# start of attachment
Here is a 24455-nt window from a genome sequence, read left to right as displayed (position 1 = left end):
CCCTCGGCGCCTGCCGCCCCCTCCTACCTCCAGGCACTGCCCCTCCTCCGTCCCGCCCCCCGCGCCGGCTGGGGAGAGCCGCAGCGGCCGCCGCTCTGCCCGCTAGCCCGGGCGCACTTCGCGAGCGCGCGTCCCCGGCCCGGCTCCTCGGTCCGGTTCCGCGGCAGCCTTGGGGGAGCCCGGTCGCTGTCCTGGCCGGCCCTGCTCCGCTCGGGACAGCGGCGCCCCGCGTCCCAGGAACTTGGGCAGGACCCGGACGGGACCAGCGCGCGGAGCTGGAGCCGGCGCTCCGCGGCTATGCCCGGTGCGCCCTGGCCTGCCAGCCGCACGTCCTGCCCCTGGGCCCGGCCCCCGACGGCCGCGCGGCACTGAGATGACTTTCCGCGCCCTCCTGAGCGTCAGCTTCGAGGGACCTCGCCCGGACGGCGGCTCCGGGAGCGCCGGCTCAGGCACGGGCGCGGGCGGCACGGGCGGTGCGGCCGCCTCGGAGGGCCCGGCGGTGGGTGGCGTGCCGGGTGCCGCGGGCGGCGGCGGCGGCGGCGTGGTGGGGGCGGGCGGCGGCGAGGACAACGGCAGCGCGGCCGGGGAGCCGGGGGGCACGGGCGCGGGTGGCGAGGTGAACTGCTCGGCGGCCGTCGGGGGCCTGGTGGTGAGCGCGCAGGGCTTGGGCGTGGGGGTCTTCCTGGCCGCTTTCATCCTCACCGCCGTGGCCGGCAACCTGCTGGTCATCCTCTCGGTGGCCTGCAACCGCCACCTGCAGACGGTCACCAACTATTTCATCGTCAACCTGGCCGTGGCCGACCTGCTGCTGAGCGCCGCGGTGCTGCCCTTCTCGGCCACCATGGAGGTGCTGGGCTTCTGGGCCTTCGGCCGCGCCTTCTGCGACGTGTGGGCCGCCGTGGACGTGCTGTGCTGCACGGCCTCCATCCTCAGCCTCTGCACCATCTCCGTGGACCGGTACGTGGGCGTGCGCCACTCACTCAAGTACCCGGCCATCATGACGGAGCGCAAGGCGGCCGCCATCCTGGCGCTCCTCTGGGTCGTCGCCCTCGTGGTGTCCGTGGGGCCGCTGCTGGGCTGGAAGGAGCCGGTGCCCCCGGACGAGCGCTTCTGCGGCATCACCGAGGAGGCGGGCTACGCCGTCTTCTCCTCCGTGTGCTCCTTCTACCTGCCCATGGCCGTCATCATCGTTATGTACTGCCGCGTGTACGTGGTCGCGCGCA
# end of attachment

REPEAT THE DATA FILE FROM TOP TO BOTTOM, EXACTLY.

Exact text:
Here is a 24455-nt window from a genome sequence, read left to right as displayed (position 1 = left end):
CCCTCGGCGCCTGCCGCCCCCTCCTACCTCCAGGCACTGCCCCTCCTCCGTCCCGCCCCCCGCGCCGGCTGGGGAGAGCCGCAGCGGCCGCCGCTCTGCCCGCTAGCCCGGGCGCACTTCGCGAGCGCGCGTCCCCGGCCCGGCTCCTCGGTCCGGTTCCGCGGCAGCCTTGGGGGAGCCCGGTCGCTGTCCTGGCCGGCCCTGCTCCGCTCGGGACAGCGGCGCCCCGCGTCCCAGGAACTTGGGCAGGACCCGGACGGGACCAGCGCGCGGAGCTGGAGCCGGCGCTCCGCGGCTATGCCCGGTGCGCCCTGGCCTGCCAGCCGCACGTCCTGCCCCTGGGCCCGGCCCCCGACGGCCGCGCGGCACTGAGATGACTTTCCGCGCCCTCCTGAGCGTCAGCTTCGAGGGACCTCGCCCGGACGGCGGCTCCGGGAGCGCCGGCTCAGGCACGGGCGCGGGCGGCACGGGCGGTGCGGCCGCCTCGGAGGGCCCGGCGGTGGGTGGCGTGCCGGGTGCCGCGGGCGGCGGCGGCGGCGGCGTGGTGGGGGCGGGCGGCGGCGAGGACAACGGCAGCGCGGCCGGGGAGCCGGGGGGCACGGGCGCGGGTGGCGAGGTGAACTGCTCGGCGGCCGTCGGGGGCCTGGTGGTGAGCGCGCAGGGCTTGGGCGTGGGGGTCTTCCTGGCCGCTTTCATCCTCACCGCCGTGGCCGGCAACCTGCTGGTCATCCTCTCGGTGGCCTGCAACCGCCACCTGCAGACGGTCACCAACTATTTCATCGTCAACCTGGCCGTGGCCGACCTGCTGCTGAGCGCCGCGGTGCTGCCCTTCTCGGCCACCATGGAGGTGCTGGGCTTCTGGGCCTTCGGCCGCGCCTTCTGCGACGTGTGGGCCGCCGTGGACGTGCTGTGCTGCACGGCCTCCATCCTCAGCCTCTGCACCATCTCCGTGGACCGGTACGTGGGCGTGCGCCACTCACTCAAGTACCCGGCCATCATGACGGAGCGCAAGGCGGCCGCCATCCTGGCGCTCCTCTGGGTCGTCGCCCTCGTGGTGTCCGTGGGGCCGCTGCTGGGCTGGAAGGAGCCGGTGCCCCCGGACGAGCGCTTCTGCGGCATCACCGAGGAGGCGGGCTACGCCGTCTTCTCCTCCGTGTGCTCCTTCTACCTGCCCATGGCCGTCATCATCGTTATGTACTGCCGCGTGTACGTGGTCGCGCGCA